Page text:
When a direct current voltage, a voltage of 2 to 40 V is applied to the thus obtained multicolor display, setting the anode as a + polarity and the cathode as a − polarity, light emission occurs. When voltage is applied with the reverse polarity, no current flows, and light is not emitted at all. When an alternating voltage is applied, light emission occurs only at the time when the polarity of the anode is “+” and that of the cathode is “−”. The wave shape of the alternating current may be any one.

The multicolor display of the invention can be used as a display device, a display, or various light emission sources. The display device or the display, which employs three kinds of organic EL elements, an element emitting a blue light, an element emitting a red light and an element emitting a green light, can present a full color image.

Examples of the display device or the display include a television, a personal computer, a mobile device or an AV device, a display for text broadcasting, and an information display used in a car. The multicolor emission apparatus may be used as particularly a display for reproducing a still image or a moving image. When the apparatus is used as a display for reproducing a moving image, the driving method may be either a simple matrix (passive matrix) method or an active matrix method.

Examples of the light emission sources include a home lamp, a room lamp in a car, a backlight for a watch or a liquid crystal, a light source for boarding advertisement, a signal device, a light source for a photo memory medium, a light source for an electrophotographic copier, a light source for an optical communication instrument, and a light source for an optical sensor, but are not limited thereto.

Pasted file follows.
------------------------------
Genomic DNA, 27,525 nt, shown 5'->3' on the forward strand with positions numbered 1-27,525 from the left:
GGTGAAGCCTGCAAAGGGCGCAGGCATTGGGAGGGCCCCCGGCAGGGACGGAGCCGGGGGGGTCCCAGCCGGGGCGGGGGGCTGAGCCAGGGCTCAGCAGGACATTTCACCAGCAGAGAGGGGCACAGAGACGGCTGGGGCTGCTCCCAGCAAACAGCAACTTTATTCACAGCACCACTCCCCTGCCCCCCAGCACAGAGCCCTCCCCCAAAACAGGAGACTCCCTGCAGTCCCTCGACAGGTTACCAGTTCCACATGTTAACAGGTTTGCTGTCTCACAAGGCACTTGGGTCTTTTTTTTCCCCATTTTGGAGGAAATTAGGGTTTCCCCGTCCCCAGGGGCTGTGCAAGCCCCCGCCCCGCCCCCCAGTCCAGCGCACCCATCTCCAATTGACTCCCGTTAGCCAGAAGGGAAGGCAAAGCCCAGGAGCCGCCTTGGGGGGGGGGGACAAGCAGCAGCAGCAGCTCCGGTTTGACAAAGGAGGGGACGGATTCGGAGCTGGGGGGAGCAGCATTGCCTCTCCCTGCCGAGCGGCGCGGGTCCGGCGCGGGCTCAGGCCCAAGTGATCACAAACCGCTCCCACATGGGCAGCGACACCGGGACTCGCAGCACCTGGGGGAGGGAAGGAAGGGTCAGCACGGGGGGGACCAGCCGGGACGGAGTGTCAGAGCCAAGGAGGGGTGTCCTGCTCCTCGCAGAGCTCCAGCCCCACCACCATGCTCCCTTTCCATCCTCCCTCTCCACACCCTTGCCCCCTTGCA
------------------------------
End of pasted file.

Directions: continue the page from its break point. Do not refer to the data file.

The organic EL element of the invention may be an organic EL element having a resonator structure.

The organic EL element having a resonator structure is applied to a light source for a photo-memory medium, a light source for an electrophotographic copier, a light source for an optical communication instrument, or a light source for a photo-sensor, but its application is not limited thereto.

In the above application, a laser oscillation may be carried out.

EXAMPLES

The present invention will be explained in the following examples, but is not limited thereto.

Example 1

[Preparation of Organic EL Element Sample]

A pattern was formed on a substrate (manufactured by NH Technoglass Co., Ltd.) composed of a glass plate (100 mm×100 mm×1.1 mm) and a 150 nm ITO (indium tin oxide) layer as an anode. Then the resulting transparent substrate having the ITO transparent electrode was subjected to ultrasonic washing in i-propyl alcohol and dried by a dry nitrogen gas and subjected to UV-ozone cleaning for 5 minutes.